This is Part Two of the Fort Point shoot, organized by Marebeth Gromer, who runs the Meetup Group that I'm a part of.
For all of my shots with April, I left my 56mm f/1.2 prime lens on my Fuji X-T1. The 56mm lens on an APS-C crop sensor body has the same field of view as an 85mm lens on a full frame body. The compression is really nice and the effect is quite flattering on the face. All of the photos were taken in natural light, mostly window light. I left my flashes in the car because the guards at the gate didn't want us wandering around with a whole bunch of gear that might get in the way of the visitors to the fort.
This first shot of April was just a simple headshot.
I guess it seems kinda strange, having your first photo of someone who you've never worked with before, be a headshot portrait because you really have to get into their personal space. But I liked how the natural window light fell on her hair and how it made the color of her left eye really pop out.
With the lack of proper lighting in the fort, I was pushing my X-T1's ISO limits to the max, as you'll see in succeeding photos. In fact, for the entire shoot indoors, I don't think I went below 800 ISO.
For this second shot, I wanted to take advantage of the natural lines as they made a nice complement to April's costume.
Her blond hair really stands out in this shot, and the black trim on her costume makes a nice contrast to the plain white wall.
I love the effect in the next shot. For some reason, I thought she was Belle from Beauty & the Beast.
You'll notice here that the ISO is at a really high number. 6400 ISO is the top ISO setting if you want to shoot RAW on the X-T1. Up to 1600 ISO, most images are fine with minimal grain. But beyond that you really take your chances.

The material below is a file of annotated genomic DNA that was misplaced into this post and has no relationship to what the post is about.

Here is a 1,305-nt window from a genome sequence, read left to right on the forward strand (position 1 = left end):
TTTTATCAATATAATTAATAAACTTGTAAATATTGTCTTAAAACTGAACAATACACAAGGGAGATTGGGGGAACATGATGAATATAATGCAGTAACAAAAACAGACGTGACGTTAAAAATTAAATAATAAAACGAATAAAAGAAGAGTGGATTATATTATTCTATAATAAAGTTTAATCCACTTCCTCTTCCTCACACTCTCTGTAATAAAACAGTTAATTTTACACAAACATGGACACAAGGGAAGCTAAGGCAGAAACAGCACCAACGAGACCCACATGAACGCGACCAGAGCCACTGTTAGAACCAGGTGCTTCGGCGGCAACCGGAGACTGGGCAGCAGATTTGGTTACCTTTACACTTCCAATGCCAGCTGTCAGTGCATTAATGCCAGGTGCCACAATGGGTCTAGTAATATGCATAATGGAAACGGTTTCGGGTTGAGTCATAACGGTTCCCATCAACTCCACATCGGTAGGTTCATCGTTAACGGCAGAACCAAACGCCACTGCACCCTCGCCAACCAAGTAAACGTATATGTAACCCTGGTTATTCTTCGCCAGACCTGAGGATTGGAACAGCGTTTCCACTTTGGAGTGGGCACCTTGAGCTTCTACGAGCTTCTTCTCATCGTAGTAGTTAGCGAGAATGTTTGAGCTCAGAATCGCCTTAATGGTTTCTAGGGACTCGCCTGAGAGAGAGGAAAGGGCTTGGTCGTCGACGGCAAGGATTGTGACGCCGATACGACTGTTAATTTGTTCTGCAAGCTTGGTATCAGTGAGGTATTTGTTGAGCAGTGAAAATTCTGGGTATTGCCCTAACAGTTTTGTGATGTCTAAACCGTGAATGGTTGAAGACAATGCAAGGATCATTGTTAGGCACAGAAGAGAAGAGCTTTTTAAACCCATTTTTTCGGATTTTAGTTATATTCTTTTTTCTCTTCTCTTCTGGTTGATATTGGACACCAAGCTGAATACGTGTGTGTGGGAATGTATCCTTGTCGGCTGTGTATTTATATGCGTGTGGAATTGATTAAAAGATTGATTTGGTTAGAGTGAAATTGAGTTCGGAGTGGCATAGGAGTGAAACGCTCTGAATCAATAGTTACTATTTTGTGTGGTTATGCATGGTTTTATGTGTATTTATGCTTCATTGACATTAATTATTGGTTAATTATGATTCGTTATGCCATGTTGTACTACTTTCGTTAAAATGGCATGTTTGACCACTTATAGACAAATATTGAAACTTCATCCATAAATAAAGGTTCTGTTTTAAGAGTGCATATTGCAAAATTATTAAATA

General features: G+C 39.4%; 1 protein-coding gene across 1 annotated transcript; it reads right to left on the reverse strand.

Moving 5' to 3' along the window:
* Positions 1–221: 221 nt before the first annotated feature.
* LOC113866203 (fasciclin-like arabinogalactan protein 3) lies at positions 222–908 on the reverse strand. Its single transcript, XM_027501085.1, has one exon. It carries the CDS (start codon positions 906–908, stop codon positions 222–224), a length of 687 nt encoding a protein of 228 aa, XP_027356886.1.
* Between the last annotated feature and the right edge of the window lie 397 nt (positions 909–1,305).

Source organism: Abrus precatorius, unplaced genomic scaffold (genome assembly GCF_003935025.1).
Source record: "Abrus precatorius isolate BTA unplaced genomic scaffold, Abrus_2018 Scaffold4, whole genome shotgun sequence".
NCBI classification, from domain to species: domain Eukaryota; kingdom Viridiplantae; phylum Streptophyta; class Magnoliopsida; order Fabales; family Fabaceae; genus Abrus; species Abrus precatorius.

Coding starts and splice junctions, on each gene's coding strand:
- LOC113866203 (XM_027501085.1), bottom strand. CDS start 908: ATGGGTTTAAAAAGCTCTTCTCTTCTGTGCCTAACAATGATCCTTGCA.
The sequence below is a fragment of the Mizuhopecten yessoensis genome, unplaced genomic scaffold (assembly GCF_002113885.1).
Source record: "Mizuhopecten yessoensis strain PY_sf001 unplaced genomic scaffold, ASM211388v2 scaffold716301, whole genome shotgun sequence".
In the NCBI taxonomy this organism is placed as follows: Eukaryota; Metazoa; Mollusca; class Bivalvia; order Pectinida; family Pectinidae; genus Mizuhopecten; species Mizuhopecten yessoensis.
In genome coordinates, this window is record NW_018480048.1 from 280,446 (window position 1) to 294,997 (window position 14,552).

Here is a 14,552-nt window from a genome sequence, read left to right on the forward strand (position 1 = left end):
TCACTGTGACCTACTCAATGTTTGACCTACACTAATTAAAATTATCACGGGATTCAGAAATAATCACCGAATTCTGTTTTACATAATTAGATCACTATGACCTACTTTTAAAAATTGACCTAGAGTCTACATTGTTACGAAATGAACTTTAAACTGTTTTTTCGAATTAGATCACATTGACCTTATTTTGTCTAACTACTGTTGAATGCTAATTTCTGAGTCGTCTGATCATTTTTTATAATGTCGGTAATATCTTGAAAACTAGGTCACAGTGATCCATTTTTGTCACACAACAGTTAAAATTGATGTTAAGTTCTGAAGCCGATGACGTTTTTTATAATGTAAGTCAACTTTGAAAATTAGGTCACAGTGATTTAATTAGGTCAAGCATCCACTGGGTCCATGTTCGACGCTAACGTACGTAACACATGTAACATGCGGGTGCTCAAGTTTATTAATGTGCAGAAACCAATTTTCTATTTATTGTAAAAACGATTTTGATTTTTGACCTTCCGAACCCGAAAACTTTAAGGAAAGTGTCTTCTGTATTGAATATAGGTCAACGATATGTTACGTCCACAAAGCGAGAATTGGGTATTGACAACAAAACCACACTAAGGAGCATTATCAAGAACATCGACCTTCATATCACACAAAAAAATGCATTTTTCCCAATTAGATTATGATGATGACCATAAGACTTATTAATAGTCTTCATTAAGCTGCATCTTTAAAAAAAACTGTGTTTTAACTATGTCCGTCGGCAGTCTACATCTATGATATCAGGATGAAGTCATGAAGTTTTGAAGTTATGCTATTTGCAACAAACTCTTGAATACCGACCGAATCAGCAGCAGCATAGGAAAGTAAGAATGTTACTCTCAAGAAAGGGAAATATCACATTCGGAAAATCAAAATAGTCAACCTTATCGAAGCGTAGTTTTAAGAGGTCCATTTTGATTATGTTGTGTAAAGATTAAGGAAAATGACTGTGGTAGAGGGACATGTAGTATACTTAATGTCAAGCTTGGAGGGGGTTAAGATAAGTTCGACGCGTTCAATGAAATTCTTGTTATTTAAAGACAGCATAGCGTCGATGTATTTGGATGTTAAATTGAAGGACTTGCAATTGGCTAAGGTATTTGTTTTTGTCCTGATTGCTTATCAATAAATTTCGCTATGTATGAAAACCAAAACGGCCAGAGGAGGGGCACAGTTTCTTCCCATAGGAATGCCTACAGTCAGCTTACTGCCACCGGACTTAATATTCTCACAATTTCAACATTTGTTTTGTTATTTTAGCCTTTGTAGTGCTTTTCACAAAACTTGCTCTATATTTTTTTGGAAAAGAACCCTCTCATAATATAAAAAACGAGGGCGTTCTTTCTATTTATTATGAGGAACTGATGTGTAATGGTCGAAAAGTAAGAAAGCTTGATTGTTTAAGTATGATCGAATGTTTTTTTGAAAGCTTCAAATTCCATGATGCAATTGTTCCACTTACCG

I made some additional adjustments to give it the look and feel that I was after: I took the temperature down in the photo to give it that bluish tint. And some noise reduction was done in Lightroom to get rid of the graininess that's associated with such high ISO shots. The actual RAW image of this photo is really dark, so it's a testament to the high dynamic range of the Fuji X-T1 that it was able to capture so much detail!
The next one is my personal favorite, being a fan of leading lines.
The hallway is actually quite long, going back over a hundred feet, but the wide open aperture and the distance of the hallway further add to the feeling of the depth of the hallway.
The photo is just slightly out of focus, and I'm not exactly sure why. I may have not held the camera steady enough, but then again my shutter speed was high enough to compensate for camera shake. What's the general rule? Twice the focal length to avoid camera shake? (Note to self: Use a monopod next time if it's dark. Though the facility staff may not have allowed it in here.) But other than the focus, everything else about this photo is just perfect, from April's smile, to the costume, to the depth of the hallway, and even April's pose. For some shots, you know you've nailed it right away, and this was it for me.
This next shot appears to be everyone's favorite, and it's my second favorite of the shots I took of April.
I took a succession of shots because the wind was whipping around and taking April's veil and hair in all different directions. But this shot ... when I saw it, I knew right away that it was going to be black and white, or sepia. Sometimes you just know it when you see it in the live view or the viewfinder of your camera. I love the old west or turn-of-the-century feeling this photo imparts. And once again, you have the sense of depth because of the arches falling into the distance and the darkness. And the veil lining up just right brought all of the elements together.
All photos were edited in Lightroom. And kudos to April for the great work she did. She was absolutely freezing! With the windchill, it must have been 45 degrees during the shoot!
Gear used: Fuji X-T1 with 56mm f/1.2 prime lens.